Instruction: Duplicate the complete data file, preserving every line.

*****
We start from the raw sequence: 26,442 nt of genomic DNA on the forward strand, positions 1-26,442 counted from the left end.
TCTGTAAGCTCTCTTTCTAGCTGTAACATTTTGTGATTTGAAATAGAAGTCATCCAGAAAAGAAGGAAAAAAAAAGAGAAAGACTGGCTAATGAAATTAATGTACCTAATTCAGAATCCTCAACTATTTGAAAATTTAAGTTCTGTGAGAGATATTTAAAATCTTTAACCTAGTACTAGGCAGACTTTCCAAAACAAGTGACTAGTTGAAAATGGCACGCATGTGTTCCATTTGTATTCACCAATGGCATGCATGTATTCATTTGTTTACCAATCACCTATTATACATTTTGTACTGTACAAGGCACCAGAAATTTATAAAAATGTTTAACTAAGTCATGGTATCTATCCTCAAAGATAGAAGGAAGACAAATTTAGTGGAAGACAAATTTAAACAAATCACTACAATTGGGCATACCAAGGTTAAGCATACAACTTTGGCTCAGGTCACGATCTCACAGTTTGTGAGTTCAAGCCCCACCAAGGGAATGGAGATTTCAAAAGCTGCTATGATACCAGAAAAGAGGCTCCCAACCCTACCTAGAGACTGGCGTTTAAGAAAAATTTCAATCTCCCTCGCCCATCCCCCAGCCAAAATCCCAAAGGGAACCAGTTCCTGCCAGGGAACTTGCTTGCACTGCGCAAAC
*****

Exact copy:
We start from the raw sequence: 26,442 nt of genomic DNA on the forward strand, positions 1-26,442 counted from the left end.
TCTGTAAGCTCTCTTTCTAGCTGTAACATTTTGTGATTTGAAATAGAAGTCATCCAGAAAAGAAGGAAAAAAAAAGAGAAAGACTGGCTAATGAAATTAATGTACCTAATTCAGAATCCTCAACTATTTGAAAATTTAAGTTCTGTGAGAGATATTTAAAATCTTTAACCTAGTACTAGGCAGACTTTCCAAAACAAGTGACTAGTTGAAAATGGCACGCATGTGTTCCATTTGTATTCACCAATGGCATGCATGTATTCATTTGTTTACCAATCACCTATTATACATTTTGTACTGTACAAGGCACCAGAAATTTATAAAAATGTTTAACTAAGTCATGGTATCTATCCTCAAAGATAGAAGGAAGACAAATTTAGTGGAAGACAAATTTAAACAAATCACTACAATTGGGCATACCAAGGTTAAGCATACAACTTTGGCTCAGGTCACGATCTCACAGTTTGTGAGTTCAAGCCCCACCAAGGGAATGGAGATTTCAAAAGCTGCTATGATACCAGAAAAGAGGCTCCCAACCCTACCTAGAGACTGGCGTTTAAGAAAAATTTCAATCTCCCTCGCCCATCCCCCAGCCAAAATCCCAAAGGGAACCAGTTCCTGCCAGGGAACTTGCTTGCACTGCGCAAAC